August 1843-March 1844

The Collected Letters, Volume 17


TC TO [THOMAS BALLANTYNE?] ; 23 March 1844; DOI: 10.1215/lt-18440323-TC-TB-01; CL 17: 318-319


Chelsea, 23 March 1844—

My dear Sir,

Thanks for your Newspapers and news. I was afraid you had abandoned your project of the History of Wages,1 in which I suppose some labour is already invested. It is always good for a man to have some main current running thro' his field of speculation; it wholesomely drains off so many things; and yields some good issue, far better than one expected, at last.

I am so far from having done with Oliver Cromwell, it is yet odds with me whether I have got him fairly begun! No business ever fell to my hand a hundredth-part so difficult. It is like the summing up of the general stupidity of England for two centuries past, this state in which I find the Hero Oliver. All books ever written upon him are torpedo monsters, and belong to the realm of Nox and Erebus: how to write one now that shall belong to the other realm is not easy!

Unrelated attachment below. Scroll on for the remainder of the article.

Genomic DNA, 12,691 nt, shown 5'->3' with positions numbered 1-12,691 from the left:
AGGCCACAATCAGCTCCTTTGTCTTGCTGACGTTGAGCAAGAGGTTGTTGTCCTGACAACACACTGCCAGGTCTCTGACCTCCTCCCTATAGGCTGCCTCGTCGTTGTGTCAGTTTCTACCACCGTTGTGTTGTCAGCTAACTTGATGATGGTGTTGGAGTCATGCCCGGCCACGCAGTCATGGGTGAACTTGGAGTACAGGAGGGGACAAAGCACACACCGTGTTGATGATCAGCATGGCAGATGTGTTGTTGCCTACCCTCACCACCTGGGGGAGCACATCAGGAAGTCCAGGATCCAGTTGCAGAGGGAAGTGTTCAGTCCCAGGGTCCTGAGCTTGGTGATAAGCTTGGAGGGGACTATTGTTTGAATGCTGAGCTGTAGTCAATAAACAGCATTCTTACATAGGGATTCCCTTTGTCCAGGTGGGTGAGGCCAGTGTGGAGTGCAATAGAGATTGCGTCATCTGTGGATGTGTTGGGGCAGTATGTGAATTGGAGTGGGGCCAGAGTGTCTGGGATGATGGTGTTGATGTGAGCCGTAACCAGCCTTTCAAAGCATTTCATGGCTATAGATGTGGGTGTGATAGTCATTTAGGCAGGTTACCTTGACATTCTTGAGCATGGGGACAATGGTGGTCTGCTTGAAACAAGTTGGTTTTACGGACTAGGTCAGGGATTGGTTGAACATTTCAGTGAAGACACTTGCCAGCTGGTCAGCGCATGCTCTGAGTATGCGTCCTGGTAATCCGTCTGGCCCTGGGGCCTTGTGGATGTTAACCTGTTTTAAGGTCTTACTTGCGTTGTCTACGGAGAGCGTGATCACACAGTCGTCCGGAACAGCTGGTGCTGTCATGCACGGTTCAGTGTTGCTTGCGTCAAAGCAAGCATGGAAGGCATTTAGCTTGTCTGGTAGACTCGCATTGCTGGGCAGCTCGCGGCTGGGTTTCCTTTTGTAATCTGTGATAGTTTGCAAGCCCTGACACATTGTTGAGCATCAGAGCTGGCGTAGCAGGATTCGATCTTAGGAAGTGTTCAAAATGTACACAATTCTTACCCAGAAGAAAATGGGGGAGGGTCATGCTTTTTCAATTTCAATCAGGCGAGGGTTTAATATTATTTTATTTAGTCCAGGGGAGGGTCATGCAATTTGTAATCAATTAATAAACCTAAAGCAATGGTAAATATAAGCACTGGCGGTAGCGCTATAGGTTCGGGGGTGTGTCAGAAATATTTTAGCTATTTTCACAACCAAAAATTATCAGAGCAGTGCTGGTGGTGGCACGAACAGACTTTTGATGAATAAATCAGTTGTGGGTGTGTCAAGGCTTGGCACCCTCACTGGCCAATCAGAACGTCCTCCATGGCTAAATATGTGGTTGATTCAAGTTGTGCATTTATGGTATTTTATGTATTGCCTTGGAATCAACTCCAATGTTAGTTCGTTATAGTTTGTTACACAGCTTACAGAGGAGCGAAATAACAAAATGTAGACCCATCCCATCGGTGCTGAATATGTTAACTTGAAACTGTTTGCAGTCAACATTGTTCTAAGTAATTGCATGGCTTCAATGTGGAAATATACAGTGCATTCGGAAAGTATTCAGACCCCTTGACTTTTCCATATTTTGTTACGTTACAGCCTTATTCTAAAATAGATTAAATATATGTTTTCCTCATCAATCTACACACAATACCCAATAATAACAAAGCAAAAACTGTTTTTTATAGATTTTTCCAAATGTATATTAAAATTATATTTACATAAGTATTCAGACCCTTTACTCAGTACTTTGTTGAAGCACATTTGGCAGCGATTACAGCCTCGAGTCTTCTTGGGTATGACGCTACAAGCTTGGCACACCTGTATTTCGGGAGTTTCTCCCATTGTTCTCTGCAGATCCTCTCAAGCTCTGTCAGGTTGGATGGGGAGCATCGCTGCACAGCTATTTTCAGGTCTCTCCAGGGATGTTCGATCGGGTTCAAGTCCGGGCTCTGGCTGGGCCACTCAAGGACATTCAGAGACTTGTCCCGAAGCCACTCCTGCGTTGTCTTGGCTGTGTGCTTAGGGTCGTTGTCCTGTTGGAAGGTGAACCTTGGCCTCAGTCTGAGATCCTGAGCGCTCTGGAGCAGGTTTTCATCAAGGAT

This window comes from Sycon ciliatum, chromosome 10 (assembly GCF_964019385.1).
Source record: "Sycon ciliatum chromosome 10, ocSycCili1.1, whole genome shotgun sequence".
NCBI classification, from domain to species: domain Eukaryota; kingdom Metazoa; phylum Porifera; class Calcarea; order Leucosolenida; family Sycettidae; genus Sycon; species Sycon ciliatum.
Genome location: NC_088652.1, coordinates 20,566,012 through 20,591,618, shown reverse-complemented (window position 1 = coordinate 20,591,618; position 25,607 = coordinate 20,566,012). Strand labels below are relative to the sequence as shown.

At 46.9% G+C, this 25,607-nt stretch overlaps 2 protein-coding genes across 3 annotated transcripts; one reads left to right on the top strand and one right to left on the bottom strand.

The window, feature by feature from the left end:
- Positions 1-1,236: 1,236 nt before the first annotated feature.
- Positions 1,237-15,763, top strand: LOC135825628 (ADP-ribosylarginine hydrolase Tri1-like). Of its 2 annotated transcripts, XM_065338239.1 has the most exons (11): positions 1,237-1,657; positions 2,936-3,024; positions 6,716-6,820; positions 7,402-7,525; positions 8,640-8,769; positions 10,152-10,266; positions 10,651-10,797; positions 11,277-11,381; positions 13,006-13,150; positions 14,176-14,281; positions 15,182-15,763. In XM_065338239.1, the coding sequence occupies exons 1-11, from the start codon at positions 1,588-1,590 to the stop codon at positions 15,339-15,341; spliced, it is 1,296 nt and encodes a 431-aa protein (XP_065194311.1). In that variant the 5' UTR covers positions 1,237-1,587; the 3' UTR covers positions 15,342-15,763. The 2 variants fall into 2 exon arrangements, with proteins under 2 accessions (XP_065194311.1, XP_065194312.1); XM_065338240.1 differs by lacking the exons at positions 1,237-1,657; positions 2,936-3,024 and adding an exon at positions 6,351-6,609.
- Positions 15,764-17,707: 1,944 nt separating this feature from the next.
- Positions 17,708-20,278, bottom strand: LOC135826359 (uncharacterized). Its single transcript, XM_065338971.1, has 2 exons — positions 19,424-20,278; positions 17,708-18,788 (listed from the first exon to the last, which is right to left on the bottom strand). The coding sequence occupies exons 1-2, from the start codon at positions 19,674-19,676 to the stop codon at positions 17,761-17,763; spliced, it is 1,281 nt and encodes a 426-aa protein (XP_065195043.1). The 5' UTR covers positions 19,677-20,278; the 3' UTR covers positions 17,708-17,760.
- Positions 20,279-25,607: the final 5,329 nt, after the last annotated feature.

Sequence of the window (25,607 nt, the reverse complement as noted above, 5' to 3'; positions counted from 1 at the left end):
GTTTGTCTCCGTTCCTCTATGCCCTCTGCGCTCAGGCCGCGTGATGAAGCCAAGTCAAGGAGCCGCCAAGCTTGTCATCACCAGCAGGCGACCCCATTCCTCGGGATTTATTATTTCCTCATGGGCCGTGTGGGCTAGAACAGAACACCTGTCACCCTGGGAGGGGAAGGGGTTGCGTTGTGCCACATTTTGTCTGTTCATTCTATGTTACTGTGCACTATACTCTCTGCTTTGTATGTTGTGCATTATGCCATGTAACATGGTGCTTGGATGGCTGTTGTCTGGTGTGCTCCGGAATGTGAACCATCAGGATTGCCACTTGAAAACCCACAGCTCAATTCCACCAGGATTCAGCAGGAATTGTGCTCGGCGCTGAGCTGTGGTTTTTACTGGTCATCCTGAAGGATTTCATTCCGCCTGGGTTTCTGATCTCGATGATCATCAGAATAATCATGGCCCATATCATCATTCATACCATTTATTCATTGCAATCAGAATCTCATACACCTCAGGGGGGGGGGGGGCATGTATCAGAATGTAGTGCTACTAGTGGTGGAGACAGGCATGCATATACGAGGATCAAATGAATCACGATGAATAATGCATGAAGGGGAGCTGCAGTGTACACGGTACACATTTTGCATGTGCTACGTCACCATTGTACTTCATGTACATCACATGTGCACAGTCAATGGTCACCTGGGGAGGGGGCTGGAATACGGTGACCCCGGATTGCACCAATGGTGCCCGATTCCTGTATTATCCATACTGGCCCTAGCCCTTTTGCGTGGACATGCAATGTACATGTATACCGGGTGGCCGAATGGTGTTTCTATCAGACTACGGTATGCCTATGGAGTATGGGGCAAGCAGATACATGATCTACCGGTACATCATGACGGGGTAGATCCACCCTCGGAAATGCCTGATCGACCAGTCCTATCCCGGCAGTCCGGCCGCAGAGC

This Book of the Chatham Society2 is what causes me to write today. If it be such a volume as I hope, it may save me many a headache in the British Museum. Lancashire, Ashton, Stanley, Brereton &c &c especially Latham House and Chester, the Siege of Manchester & massacre of Bolton:3 these are things I do not wish to omit;—and they lie among the Museum ‘Pamphlets on the Civil Wars,’ some forty thousand or so in number!

Can you send me a correct table of contents of this Chatham Volume; then the price of it if it is to be sold,—or the way to borrow it, beg it, or do all but steal it, if it prove suitable and not saleable!—

This is all I have time to say at present.

With many good wishes

Yours always truly /

T. Carlyle